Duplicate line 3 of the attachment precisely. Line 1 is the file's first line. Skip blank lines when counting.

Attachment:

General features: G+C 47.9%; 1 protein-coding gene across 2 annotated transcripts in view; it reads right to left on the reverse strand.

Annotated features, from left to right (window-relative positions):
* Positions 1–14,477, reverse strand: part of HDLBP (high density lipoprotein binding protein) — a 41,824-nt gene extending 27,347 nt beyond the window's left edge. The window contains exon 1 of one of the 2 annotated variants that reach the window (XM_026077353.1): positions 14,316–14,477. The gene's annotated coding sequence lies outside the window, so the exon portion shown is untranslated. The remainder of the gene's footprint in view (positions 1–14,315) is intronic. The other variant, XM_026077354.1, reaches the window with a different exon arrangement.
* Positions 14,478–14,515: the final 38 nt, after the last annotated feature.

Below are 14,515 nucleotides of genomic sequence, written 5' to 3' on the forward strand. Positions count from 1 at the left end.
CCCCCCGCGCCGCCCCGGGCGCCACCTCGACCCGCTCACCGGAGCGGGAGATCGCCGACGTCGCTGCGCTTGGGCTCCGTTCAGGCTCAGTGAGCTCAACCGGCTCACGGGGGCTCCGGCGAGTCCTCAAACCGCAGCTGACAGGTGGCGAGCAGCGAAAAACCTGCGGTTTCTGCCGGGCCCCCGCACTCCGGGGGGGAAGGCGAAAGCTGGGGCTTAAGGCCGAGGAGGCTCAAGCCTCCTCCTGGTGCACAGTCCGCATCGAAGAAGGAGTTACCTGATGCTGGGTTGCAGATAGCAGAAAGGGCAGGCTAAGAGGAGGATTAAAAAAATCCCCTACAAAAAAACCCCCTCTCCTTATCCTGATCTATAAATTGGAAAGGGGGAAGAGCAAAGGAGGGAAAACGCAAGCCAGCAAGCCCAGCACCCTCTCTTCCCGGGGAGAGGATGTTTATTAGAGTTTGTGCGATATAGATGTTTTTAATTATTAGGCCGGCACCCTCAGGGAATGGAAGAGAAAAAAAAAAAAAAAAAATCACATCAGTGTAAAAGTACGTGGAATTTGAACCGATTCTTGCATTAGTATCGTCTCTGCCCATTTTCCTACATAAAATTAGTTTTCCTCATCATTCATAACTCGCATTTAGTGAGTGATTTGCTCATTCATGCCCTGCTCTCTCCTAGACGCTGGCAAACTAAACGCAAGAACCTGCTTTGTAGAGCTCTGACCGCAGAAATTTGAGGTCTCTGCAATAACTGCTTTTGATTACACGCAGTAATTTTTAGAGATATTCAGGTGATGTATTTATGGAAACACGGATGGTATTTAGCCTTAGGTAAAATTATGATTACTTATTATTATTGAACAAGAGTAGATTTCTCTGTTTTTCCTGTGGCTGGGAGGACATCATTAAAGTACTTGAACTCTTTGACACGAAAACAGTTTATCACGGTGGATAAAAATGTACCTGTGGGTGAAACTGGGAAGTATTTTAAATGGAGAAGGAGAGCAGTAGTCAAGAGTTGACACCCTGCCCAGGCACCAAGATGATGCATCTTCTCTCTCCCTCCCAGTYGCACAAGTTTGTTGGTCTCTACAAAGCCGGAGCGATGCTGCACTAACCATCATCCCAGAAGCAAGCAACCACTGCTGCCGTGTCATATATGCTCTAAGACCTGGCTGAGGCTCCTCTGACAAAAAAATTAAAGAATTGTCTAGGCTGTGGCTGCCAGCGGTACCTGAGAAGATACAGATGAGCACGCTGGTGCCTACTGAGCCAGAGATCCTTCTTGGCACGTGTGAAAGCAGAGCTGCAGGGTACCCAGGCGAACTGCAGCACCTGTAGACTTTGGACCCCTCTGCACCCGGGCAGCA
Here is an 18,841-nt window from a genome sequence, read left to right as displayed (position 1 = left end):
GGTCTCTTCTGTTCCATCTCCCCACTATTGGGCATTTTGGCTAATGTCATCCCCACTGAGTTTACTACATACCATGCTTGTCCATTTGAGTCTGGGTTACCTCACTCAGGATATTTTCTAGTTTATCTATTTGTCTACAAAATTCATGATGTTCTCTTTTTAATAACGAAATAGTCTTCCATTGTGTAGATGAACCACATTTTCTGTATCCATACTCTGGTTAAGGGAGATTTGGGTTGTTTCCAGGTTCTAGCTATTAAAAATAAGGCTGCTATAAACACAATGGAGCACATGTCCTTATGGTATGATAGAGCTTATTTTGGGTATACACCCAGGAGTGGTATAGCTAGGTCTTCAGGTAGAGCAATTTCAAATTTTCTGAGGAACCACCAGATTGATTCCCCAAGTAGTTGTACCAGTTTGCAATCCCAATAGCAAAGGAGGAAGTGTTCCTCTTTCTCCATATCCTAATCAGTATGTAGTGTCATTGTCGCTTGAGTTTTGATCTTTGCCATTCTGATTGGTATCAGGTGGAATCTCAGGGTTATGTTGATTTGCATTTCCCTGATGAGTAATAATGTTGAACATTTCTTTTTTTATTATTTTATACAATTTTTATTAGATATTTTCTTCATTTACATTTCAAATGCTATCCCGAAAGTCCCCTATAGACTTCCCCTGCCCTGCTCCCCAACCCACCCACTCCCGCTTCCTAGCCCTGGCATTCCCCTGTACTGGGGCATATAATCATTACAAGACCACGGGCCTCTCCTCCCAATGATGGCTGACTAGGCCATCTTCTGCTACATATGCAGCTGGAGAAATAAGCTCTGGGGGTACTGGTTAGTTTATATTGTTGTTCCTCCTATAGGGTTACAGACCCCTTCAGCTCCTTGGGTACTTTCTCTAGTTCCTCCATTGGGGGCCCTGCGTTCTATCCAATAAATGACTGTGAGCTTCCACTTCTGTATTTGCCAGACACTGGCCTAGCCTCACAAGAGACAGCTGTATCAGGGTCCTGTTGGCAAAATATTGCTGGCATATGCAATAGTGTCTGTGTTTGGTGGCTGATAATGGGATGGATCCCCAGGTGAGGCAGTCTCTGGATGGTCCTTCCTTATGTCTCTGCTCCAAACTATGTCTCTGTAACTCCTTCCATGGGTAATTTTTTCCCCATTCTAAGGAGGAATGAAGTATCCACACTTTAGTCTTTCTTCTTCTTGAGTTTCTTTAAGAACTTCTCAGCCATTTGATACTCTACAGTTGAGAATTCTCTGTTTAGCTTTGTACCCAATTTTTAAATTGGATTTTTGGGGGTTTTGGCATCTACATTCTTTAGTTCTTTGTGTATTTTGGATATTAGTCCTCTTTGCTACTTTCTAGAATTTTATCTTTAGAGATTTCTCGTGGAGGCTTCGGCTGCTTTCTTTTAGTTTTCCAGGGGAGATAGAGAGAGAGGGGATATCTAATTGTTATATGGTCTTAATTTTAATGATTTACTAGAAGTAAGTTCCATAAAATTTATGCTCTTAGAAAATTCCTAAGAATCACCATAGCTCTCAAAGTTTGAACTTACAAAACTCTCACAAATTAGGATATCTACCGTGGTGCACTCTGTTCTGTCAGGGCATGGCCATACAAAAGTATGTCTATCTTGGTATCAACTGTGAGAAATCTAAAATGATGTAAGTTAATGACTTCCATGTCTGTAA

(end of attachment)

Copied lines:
* Positions 1–14,477, reverse strand: part of HDLBP (high density lipoprotein binding protein) — a 41,824-nt gene extending 27,347 nt beyond the window's left edge. The window contains exon 1 of one of the 2 annotated variants that reach the window (XM_026077353.1): positions 14,316–14,477. The gene's annotated coding sequence lies outside the window, so the exon portion shown is untranslated. The remainder of the gene's footprint in view (positions 1–14,315) is intronic. The other variant, XM_026077354.1, reaches the window with a different exon arrangement.